370 years ago, in the new American colony of Maryland, the Toleration Act was passed by the Assembly to allow freedom of worship throughout the state. It protected Catholics against Protestant harassment, which had been on the rise since Oliver Cromwell’s power in England increased. It was the second law requiring religious tolerance in the British colonies (following Rhode Island) and a pioneering statute on the topic of protecting Catholic settlers and those of other religions that did not conform to the dominant Anglicanism of Britain. The Calvert family, who founded Maryland partly as a refuge for English Catholics, sought the enactment of the law. (1649)

Photo by Patrick Emerson, CC license

MORE Good News on this Date:

  • Traditional date on which Romulus and Remus founded Rome  (753 BC)
  • Women gained voting rights in France (1944)
  • Elvis Presley‘s first hit record, “Heartbreak Hotel,” reached number one in the U.S. (1956)
  • Rollie Fingers of the Milwaukee Brewers became the first pitcher to record 300 saves (1982)

Paul McCartney-1990-Rio de Janeiro

And, on this day in 1990, Paul McCartney performed at the Maracanã Stadium in Rio de Janeiro for 184,000 fans, smashing box office records and gaining him entry into the Guinness Book of World Records for Largest Concert Audience. It was Sir Paul’s first concert in Brazil, and he performed with his wife, Linda. Since then, he has played Brazil at least 18 times.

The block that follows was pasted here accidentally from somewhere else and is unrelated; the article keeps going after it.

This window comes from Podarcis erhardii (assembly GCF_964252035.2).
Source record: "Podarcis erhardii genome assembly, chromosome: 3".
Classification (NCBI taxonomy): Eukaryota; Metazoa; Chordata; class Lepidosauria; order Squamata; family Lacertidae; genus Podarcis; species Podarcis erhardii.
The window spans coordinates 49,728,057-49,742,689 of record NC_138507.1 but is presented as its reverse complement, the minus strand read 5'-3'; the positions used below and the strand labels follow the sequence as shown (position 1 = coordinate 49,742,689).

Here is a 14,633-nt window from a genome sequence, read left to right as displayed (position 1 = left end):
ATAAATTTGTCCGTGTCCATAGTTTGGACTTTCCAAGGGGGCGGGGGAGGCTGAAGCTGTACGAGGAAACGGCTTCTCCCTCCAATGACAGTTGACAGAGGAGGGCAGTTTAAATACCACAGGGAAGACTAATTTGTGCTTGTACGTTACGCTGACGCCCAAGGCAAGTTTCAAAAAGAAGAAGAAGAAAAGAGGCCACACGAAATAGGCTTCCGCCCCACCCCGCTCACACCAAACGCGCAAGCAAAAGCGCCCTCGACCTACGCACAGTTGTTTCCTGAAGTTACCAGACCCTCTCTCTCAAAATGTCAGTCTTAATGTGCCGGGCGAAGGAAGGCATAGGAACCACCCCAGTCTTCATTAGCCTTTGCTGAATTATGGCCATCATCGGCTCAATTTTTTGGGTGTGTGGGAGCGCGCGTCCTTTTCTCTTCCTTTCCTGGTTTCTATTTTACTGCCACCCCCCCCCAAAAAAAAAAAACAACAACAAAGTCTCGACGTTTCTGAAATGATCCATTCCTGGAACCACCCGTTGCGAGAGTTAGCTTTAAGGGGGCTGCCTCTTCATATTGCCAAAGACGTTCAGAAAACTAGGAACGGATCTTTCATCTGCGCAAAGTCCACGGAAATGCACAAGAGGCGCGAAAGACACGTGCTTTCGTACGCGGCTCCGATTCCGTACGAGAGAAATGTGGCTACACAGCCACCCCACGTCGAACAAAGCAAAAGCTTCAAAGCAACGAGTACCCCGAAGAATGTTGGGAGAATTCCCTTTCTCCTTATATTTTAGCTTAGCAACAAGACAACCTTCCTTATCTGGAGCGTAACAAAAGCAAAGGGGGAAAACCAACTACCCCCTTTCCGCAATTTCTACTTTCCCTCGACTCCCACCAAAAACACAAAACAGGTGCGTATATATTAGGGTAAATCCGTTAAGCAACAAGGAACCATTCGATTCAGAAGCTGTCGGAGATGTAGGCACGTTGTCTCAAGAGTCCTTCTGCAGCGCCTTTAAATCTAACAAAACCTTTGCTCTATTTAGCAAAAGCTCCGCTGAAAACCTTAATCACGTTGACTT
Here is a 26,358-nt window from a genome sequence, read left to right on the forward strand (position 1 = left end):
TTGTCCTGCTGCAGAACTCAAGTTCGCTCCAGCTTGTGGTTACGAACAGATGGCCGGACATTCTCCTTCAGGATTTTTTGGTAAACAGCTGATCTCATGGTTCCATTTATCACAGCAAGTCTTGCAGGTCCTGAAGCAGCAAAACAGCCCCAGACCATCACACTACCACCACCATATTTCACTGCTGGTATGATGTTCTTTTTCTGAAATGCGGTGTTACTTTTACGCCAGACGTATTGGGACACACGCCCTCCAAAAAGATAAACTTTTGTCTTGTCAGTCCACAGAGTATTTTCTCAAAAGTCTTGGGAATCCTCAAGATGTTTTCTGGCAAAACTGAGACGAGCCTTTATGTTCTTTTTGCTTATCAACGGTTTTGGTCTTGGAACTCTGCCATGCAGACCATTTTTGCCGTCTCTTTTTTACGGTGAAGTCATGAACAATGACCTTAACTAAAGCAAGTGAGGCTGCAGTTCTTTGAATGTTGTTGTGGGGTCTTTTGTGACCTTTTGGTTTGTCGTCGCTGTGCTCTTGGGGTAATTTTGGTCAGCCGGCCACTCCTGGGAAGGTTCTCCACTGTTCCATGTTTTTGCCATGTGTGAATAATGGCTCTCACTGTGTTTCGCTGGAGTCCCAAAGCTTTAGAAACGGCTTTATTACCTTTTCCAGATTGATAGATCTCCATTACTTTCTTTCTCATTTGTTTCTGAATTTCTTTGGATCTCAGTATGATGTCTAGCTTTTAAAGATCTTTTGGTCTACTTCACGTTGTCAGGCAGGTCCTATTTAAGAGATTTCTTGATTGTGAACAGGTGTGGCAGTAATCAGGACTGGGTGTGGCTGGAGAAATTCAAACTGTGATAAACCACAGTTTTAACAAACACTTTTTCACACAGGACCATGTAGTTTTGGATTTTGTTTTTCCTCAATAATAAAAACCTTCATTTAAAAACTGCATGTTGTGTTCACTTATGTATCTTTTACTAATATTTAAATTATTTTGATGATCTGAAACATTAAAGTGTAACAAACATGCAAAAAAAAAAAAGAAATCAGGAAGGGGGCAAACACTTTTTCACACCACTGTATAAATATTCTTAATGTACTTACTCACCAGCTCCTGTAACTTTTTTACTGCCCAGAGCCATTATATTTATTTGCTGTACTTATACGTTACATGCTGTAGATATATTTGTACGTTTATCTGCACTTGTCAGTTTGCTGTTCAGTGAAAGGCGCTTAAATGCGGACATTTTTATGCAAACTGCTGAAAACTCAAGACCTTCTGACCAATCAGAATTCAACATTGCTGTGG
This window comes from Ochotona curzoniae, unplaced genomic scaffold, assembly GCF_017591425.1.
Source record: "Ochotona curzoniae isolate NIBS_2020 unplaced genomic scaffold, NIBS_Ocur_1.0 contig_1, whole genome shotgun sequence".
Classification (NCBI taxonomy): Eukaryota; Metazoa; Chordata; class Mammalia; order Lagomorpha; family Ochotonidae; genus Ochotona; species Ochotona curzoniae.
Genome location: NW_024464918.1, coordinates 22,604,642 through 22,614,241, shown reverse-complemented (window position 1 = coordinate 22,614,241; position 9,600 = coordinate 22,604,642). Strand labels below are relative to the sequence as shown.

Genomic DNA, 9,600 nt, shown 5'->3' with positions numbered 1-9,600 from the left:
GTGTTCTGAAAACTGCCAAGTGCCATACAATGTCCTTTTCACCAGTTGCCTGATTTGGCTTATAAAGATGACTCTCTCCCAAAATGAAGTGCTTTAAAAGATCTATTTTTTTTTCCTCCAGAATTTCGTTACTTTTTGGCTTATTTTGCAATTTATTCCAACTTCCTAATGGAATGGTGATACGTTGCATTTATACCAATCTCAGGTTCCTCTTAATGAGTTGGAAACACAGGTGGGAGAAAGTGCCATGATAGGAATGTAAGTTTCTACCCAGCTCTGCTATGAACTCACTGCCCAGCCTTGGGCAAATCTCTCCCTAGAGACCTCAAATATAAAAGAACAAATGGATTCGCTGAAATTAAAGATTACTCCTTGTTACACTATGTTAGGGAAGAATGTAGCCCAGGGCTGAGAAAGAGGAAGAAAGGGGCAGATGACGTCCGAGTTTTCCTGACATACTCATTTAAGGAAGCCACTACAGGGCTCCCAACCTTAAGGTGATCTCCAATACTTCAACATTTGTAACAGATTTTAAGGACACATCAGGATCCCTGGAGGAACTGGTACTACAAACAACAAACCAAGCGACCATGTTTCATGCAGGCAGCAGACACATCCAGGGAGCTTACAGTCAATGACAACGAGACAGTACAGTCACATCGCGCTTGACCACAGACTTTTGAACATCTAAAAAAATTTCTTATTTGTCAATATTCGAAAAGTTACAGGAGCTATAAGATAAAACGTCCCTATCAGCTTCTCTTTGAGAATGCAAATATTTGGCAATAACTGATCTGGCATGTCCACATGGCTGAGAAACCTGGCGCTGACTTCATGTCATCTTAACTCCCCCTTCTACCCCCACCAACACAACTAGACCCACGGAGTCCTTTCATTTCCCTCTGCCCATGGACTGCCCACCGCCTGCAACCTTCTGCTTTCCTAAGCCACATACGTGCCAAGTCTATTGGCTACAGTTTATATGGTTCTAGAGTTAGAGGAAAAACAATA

Also, on this day in 1816, Charlotte Bronte, author of Jane Eyre was born.Charlotte-Bronte-cropped

The novelist and poet was also the sister to Emily Bronte who penned Wuthering Heights, and Anne who also wrote with her sisters from early childhood. When Charlotte was 30, the trio self-financed the publication of their first book, a joint collection of poems. They used fictitious names, to hide the fact that they were women, which would surely be used against them by critics. (See books by Bronte at Amazon.com)

And, on this day in 1838, John Muir, the naturalist and conservationist known as the “Father of the National Park,” was born. The influential Scottish-American glaciologist and author who was read by millions wrote about nature and his adventures in the Sierra Nevada and his beloved Yosemite. His activism helped to preserve that valley, along with Sequoia National Park and many other wilderness areas. He also co-founded the Sierra Club, which continues his environmental efforts to this day. WATCH a video…

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